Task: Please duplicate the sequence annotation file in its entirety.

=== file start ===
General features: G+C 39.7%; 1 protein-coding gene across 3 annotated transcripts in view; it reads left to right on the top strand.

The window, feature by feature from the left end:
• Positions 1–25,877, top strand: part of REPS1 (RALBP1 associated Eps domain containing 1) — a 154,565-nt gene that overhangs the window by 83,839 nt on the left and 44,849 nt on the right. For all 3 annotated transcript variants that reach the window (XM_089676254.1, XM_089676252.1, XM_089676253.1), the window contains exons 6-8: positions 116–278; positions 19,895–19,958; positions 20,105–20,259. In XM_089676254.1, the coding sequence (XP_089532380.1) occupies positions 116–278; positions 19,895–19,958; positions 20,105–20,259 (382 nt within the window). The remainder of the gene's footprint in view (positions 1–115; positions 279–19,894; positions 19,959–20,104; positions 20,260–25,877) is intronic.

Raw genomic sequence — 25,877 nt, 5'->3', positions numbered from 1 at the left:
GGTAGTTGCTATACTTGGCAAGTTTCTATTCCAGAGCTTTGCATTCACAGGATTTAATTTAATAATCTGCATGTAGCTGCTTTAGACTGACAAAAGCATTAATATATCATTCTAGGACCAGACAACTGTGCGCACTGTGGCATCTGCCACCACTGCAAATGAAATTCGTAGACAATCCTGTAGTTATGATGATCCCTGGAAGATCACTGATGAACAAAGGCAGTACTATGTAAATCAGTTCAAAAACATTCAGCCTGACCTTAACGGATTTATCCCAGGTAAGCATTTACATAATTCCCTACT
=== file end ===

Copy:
General features: G+C 39.7%; 1 protein-coding gene across 3 annotated transcripts in view; it reads left to right on the top strand.

The window, feature by feature from the left end:
• Positions 1–25,877, top strand: part of REPS1 (RALBP1 associated Eps domain containing 1) — a 154,565-nt gene that overhangs the window by 83,839 nt on the left and 44,849 nt on the right. For all 3 annotated transcript variants that reach the window (XM_089676254.1, XM_089676252.1, XM_089676253.1), the window contains exons 6-8: positions 116–278; positions 19,895–19,958; positions 20,105–20,259. In XM_089676254.1, the coding sequence (XP_089532380.1) occupies positions 116–278; positions 19,895–19,958; positions 20,105–20,259 (382 nt within the window). The remainder of the gene's footprint in view (positions 1–115; positions 279–19,894; positions 19,959–20,104; positions 20,260–25,877) is intronic.

Raw genomic sequence — 25,877 nt, 5'->3', positions numbered from 1 at the left:
GGTAGTTGCTATACTTGGCAAGTTTCTATTCCAGAGCTTTGCATTCACAGGATTTAATTTAATAATCTGCATGTAGCTGCTTTAGACTGACAAAAGCATTAATATATCATTCTAGGACCAGACAACTGTGCGCACTGTGGCATCTGCCACCACTGCAAATGAAATTCGTAGACAATCCTGTAGTTATGATGATCCCTGGAAGATCACTGATGAACAAAGGCAGTACTATGTAAATCAGTTCAAAAACATTCAGCCTGACCTTAACGGATTTATCCCAGGTAAGCATTTACATAATTCCCTACT